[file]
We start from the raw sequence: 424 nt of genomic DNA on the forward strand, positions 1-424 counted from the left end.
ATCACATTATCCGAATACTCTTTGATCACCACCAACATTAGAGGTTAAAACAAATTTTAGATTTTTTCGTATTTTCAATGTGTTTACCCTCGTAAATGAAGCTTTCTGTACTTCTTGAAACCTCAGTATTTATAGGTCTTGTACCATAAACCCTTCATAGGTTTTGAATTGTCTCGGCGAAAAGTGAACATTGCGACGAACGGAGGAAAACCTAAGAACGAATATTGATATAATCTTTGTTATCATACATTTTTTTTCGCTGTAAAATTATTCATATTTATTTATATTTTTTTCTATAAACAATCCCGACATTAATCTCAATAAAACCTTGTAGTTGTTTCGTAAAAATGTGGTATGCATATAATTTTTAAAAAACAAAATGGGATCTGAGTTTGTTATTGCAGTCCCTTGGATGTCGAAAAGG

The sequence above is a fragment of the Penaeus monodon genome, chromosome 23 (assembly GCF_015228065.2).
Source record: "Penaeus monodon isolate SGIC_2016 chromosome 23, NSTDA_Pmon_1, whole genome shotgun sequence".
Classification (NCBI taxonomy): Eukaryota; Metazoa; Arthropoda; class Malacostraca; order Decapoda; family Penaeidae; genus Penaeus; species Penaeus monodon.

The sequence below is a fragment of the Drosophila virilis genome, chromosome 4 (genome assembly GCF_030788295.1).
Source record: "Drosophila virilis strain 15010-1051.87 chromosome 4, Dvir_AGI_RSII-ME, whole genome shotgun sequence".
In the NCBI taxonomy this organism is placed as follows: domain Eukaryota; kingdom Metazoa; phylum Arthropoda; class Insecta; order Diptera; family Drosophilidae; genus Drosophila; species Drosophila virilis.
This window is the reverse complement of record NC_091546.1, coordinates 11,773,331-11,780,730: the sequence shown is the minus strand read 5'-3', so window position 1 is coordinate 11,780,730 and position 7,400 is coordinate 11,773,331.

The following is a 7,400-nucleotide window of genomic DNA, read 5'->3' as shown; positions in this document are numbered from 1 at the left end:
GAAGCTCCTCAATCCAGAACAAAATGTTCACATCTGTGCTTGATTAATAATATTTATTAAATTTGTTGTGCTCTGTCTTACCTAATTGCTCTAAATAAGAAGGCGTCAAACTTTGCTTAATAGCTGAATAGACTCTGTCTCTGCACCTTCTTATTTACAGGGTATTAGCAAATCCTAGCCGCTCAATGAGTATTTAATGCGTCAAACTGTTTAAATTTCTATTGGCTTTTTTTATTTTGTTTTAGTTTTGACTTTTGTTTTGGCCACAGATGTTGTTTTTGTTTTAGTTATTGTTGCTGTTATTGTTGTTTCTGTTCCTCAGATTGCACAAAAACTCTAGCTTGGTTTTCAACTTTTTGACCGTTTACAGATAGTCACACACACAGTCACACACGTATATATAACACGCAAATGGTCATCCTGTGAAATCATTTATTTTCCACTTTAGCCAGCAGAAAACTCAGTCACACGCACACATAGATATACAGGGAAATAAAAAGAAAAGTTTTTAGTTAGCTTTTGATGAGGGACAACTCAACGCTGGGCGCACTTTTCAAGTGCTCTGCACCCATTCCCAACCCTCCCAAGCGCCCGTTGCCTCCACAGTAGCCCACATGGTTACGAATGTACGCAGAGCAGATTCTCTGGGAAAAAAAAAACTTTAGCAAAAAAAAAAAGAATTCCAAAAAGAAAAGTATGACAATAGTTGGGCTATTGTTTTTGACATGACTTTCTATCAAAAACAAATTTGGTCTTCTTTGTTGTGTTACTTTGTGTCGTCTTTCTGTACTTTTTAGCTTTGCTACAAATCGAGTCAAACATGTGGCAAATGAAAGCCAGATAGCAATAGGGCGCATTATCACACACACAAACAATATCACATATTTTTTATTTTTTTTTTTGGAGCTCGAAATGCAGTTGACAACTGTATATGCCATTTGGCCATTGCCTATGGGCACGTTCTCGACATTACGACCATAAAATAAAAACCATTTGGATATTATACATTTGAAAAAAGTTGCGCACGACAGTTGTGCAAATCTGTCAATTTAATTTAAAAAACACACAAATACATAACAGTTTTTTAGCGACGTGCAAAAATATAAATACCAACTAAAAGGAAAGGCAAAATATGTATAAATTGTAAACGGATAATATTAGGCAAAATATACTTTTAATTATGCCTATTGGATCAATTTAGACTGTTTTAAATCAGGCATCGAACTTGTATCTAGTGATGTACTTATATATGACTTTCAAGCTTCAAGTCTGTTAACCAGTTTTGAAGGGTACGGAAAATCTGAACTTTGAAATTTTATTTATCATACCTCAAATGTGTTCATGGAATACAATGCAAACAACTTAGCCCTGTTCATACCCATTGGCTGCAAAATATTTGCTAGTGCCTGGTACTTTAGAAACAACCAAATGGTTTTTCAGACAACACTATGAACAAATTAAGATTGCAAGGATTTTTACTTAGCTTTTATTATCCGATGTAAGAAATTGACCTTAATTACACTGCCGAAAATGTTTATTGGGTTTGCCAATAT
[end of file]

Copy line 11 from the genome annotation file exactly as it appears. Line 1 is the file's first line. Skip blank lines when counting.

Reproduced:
GAAGCTCCTCAATCCAGAACAAAATGTTCACATCTGTGCTTGATTAATAATATTTATTAAATTTGTTGTGCTCTGTCTTACCTAATTGCTCTAAATAAGAAGGCGTCAAACTTTGCTTAATAGCTGAATAGACTCTGTCTCTGCACCTTCTTATTTACAGGGTATTAGCAAATCCTAGCCGCTCAATGAGTATTTAATGCGTCAAACTGTTTAAATTTCTATTGGCTTTTTTTATTTTGTTTTAGTTTTGACTTTTGTTTTGGCCACAGATGTTGTTTTTGTTTTAGTTATTGTTGCTGTTATTGTTGTTTCTGTTCCTCAGATTGCACAAAAACTCTAGCTTGGTTTTCAACTTTTTGACCGTTTACAGATAGTCACACACACAGTCACACACGTATATATAACACGCAAATGGTCATCCTGTGAAATCATTTATTTTCCACTTTAGCCAGCAGAAAACTCAGTCACACGCACACATAGATATACAGGGAAATAAAAAGAAAAGTTTTTAGTTAGCTTTTGATGAGGGACAACTCAACGCTGGGCGCACTTTTCAAGTGCTCTGCACCCATTCCCAACCCTCCCAAGCGCCCGTTGCCTCCACAGTAGCCCACATGGTTACGAATGTACGCAGAGCAGATTCTCTGGGAAAAAAAAAACTTTAGCAAAAAAAAAAAGAATTCCAAAAAGAAAAGTATGACAATAGTTGGGCTATTGTTTTTGACATGACTTTCTATCAAAAACAAATTTGGTCTTCTTTGTTGTGTTACTTTGTGTCGTCTTTCTGTACTTTTTAGCTTTGCTACAAATCGAGTCAAACATGTGGCAAATGAAAGCCAGATAGCAATAGGGCGCATTATCACACACACAAACAATATCACATATTTTTTATTTTTTTTTTTGGAGCTCGAAATGCAGTTGACAACTGTATATGCCATTTGGCCATTGCCTATGGGCACGTTCTCGACATTACGACCATAAAATAAAAACCATTTGGATATTATACATTTGAAAAAAGTTGCGCACGACAGTTGTGCAAATCTGTCAATTTAATTTAAAAAACACACAAATACATAACAGTTTTTTAGCGACGTGCAAAAATATAAATACCAACTAAAAGGAAAGGCAAAATATGTATAAATTGTAAACGGATAATATTAGGCAAAATATACTTTTAATTATGCCTATTGGATCAATTTAGACTGTTTTAAATCAGGCATCGAACTTGTATCTAGTGATGTACTTATATATGACTTTCAAGCTTCAAGTCTGTTAACCAGTTTTGAAGGGTACGGAAAATCTGAACTTTGAAATTTTATTTATCATACCTCAAATGTGTTCATGGAATACAATGCAAACAACTTAGCCCTGTTCATACCCATTGGCTGCAAAATATTTGCTAGTGCCTGGTACTTTAGAAACAACCAAATGGTTTTTCAGACAACACTATGAACAAATTAAGATTGCAAGGATTTTTACTTAGCTTTTATTATCCGATGTAAGAAATTGACCTTAATTACACTGCCGAAAATGTTTATTGGGTTTGCCAATAT